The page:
Consulting engineers believe they have found errors in the new federal flood maps of Marshfield, one of which was “so obvious,” according to a press release issued by the Board of Selectmen, that the town hoped notifying the Federal Emergency Management Agency would eliminate the need to appeal, but to no avail.
Marshfield joined Duxbury and Scituate on Wednesday in filing appeals with FEMA, hoping to soften the blow of new flood maps that could force thousands of home and business owners to buy flood insurance or pay more for existing policies.
Marshfield and Scituate also filed previous appeals. They worked with two consulting companies to review how FEMA calculated the base flood elevation, which is the level at which the annual chance of flooding is 1 percent or higher, also known as the 100-year flood level.
Marshfield’s first two appeals, hand-delivered to the local FEMA office on Tuesday, contend that the model used by FEMA consultants overstates the base flood elevation along two lines of measurement, called transects, in the southern part of town. If successful, the appeal would lower the base flood elevation by 2 feet in that area, reducing the flood zone size.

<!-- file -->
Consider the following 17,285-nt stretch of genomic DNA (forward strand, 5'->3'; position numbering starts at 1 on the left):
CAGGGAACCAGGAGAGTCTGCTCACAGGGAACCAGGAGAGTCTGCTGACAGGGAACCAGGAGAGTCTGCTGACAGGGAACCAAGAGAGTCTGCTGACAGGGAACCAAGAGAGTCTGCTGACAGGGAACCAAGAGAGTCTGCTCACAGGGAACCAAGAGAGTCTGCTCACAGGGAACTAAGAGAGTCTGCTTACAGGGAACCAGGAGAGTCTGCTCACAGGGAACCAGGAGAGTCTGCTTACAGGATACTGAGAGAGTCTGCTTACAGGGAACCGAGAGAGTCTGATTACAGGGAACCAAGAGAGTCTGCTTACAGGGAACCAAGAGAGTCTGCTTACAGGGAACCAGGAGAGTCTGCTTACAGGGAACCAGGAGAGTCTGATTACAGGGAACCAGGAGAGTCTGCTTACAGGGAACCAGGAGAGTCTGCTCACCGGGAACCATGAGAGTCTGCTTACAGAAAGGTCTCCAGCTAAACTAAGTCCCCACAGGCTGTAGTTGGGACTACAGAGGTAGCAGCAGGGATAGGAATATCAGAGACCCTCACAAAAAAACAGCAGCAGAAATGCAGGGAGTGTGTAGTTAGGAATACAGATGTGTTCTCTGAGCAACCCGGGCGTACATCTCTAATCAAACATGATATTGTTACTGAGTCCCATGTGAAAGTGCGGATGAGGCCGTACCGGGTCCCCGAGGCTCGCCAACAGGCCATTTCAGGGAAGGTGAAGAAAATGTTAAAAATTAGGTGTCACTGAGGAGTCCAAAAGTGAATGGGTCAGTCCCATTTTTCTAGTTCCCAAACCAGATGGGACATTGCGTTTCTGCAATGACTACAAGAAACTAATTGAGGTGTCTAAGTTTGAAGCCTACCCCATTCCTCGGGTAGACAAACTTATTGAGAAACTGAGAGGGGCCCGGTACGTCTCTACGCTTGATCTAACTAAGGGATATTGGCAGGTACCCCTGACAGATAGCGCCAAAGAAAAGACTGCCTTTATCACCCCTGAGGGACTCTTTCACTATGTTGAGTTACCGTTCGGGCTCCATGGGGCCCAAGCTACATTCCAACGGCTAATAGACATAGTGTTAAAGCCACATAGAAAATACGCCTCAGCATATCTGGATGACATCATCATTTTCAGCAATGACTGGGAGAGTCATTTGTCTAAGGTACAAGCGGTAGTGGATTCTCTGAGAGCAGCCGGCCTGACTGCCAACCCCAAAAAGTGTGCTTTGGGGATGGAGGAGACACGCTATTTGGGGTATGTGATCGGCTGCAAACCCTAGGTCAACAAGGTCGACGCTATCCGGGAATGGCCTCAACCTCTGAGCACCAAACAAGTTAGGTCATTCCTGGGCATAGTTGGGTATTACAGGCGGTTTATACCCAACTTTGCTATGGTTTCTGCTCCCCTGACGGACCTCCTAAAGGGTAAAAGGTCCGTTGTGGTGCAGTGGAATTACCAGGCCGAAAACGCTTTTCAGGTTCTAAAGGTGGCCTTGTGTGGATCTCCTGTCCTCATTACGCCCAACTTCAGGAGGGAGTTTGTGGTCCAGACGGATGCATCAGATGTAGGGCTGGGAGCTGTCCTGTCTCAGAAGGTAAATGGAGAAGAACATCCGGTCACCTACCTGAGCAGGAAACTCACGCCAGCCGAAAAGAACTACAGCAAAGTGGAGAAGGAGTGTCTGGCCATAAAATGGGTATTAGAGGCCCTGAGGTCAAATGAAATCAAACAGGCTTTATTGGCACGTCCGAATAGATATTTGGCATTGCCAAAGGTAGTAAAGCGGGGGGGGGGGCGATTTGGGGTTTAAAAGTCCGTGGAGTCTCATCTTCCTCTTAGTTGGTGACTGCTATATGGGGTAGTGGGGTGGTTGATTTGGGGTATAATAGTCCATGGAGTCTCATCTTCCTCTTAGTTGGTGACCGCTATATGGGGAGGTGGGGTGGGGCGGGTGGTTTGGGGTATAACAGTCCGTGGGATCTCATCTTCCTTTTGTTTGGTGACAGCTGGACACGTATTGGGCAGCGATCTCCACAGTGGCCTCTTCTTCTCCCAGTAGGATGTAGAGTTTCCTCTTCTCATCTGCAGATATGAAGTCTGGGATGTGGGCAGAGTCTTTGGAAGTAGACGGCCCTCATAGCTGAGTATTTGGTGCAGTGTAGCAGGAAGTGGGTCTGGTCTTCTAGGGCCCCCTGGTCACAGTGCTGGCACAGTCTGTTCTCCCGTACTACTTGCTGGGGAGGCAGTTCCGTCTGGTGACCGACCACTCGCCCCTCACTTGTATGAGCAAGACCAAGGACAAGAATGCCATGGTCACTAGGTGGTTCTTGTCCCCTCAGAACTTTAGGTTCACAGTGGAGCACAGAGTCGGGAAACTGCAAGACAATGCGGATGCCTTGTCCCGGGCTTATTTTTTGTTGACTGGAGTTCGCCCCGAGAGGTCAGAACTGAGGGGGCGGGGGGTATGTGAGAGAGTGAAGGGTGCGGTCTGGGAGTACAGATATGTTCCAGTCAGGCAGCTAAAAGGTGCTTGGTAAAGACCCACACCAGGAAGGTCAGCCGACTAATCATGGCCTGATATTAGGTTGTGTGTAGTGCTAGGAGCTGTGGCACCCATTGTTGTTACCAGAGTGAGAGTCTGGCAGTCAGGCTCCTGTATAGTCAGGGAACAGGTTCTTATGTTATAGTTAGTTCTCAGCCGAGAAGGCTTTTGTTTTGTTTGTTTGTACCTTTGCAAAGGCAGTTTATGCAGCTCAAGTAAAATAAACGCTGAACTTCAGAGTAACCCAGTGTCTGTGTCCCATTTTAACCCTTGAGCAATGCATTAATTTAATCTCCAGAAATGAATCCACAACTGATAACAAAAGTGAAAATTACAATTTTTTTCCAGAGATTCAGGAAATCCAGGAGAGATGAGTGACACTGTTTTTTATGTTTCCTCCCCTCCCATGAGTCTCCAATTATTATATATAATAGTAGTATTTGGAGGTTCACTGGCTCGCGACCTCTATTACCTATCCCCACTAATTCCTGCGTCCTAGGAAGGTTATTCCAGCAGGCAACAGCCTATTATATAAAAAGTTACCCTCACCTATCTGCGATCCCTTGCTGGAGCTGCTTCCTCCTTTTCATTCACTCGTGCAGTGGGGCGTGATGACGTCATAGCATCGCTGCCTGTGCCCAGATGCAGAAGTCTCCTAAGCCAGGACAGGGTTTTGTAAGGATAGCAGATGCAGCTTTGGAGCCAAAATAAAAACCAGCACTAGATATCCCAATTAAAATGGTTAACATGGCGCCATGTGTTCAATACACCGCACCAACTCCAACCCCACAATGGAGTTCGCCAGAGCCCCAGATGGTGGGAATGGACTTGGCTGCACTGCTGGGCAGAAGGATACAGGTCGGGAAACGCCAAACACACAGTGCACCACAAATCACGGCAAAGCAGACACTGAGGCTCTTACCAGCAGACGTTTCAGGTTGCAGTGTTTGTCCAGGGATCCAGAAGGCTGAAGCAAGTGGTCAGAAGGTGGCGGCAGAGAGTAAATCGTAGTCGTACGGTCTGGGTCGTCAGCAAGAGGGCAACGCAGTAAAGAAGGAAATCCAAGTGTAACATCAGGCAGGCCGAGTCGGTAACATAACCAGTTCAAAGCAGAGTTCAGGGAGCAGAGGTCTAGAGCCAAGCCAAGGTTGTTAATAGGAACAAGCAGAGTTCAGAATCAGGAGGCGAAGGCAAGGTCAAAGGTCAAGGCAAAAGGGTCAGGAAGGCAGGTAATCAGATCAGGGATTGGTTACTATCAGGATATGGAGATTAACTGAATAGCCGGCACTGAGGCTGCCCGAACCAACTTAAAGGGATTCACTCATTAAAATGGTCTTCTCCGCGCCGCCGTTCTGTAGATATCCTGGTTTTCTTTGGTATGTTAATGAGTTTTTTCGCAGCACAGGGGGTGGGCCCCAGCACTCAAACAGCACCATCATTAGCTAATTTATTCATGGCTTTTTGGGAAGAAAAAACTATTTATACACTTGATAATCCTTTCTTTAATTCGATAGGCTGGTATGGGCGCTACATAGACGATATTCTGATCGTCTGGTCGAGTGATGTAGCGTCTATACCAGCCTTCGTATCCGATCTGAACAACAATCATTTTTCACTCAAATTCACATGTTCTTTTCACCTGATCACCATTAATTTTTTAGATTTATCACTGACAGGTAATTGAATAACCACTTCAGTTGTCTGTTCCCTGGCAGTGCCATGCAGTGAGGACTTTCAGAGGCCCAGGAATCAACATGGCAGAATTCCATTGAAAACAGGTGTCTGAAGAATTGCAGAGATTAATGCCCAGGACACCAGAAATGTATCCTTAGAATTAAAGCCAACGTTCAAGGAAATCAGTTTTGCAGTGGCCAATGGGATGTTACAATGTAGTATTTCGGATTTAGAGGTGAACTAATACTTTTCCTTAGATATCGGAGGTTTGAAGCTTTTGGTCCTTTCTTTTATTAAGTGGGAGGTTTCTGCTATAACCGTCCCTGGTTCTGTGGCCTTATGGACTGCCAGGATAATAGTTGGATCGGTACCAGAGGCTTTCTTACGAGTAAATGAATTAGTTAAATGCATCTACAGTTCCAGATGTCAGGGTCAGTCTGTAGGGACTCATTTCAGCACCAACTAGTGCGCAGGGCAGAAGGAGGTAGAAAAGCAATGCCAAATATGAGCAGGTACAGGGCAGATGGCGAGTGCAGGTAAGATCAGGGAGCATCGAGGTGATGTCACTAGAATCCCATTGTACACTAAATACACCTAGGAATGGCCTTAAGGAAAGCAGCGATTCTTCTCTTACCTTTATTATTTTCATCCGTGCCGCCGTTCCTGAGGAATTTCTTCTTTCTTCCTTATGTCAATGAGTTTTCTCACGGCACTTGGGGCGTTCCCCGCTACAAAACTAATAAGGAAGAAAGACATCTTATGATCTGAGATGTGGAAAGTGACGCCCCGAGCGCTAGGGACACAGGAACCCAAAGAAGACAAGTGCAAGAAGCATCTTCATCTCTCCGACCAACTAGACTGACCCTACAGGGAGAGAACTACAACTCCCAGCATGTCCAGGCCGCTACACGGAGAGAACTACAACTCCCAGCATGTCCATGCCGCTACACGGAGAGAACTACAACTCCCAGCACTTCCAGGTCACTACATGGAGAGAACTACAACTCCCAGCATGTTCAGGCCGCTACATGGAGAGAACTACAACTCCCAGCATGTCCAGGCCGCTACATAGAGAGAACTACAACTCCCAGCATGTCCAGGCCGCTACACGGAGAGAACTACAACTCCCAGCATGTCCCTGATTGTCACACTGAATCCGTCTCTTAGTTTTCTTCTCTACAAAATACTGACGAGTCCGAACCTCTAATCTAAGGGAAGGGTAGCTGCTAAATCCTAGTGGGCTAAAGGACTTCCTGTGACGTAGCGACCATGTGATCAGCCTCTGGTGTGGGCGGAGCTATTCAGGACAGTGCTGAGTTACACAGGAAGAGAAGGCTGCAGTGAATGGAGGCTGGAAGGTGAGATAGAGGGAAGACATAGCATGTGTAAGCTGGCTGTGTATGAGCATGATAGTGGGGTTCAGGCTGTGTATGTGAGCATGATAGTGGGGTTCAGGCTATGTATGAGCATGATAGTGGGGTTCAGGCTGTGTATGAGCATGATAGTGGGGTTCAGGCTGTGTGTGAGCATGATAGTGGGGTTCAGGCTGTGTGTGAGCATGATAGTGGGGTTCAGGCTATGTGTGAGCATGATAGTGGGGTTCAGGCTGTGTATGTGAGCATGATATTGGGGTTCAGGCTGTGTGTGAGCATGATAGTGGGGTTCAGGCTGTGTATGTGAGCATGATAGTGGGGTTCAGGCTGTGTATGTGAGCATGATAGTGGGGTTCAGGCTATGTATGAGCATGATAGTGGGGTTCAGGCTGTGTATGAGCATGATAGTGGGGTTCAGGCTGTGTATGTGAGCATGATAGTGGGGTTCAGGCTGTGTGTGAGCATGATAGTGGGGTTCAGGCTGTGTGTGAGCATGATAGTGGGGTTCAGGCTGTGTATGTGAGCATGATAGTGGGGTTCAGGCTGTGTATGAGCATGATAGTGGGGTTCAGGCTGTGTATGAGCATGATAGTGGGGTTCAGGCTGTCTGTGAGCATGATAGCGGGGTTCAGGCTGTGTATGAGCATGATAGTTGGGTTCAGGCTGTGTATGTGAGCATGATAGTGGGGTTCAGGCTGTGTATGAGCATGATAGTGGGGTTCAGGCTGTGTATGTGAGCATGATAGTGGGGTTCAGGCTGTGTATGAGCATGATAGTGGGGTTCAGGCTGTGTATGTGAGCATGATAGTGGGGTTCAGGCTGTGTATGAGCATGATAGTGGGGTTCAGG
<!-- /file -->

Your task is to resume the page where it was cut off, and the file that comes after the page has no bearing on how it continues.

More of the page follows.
The company involved in preparing those appeals, Ransom Consulting Engineers and Scientists, successfully argued the same position in Maine in 2010, according to the selectmen.
The town’s third appeal, hand-delivered Wednesday, relies on analysis by the Woods Hole Group to assert that FEMA did not make necessary adjustments to “stillwater” levels in a flood insurance study upon which the maps were based. Making those adjustments would reduce base flood elevation by eight-tenths of a foot, according to the selectmen.
FEMA uses the term “stillwater” to refer to the level of sea water, including storm surge from low atmospheric pressure, but not including the height of wind-driven waves.
‘The mapping is becoming more realistic. Today they know exactly what those elevations are.’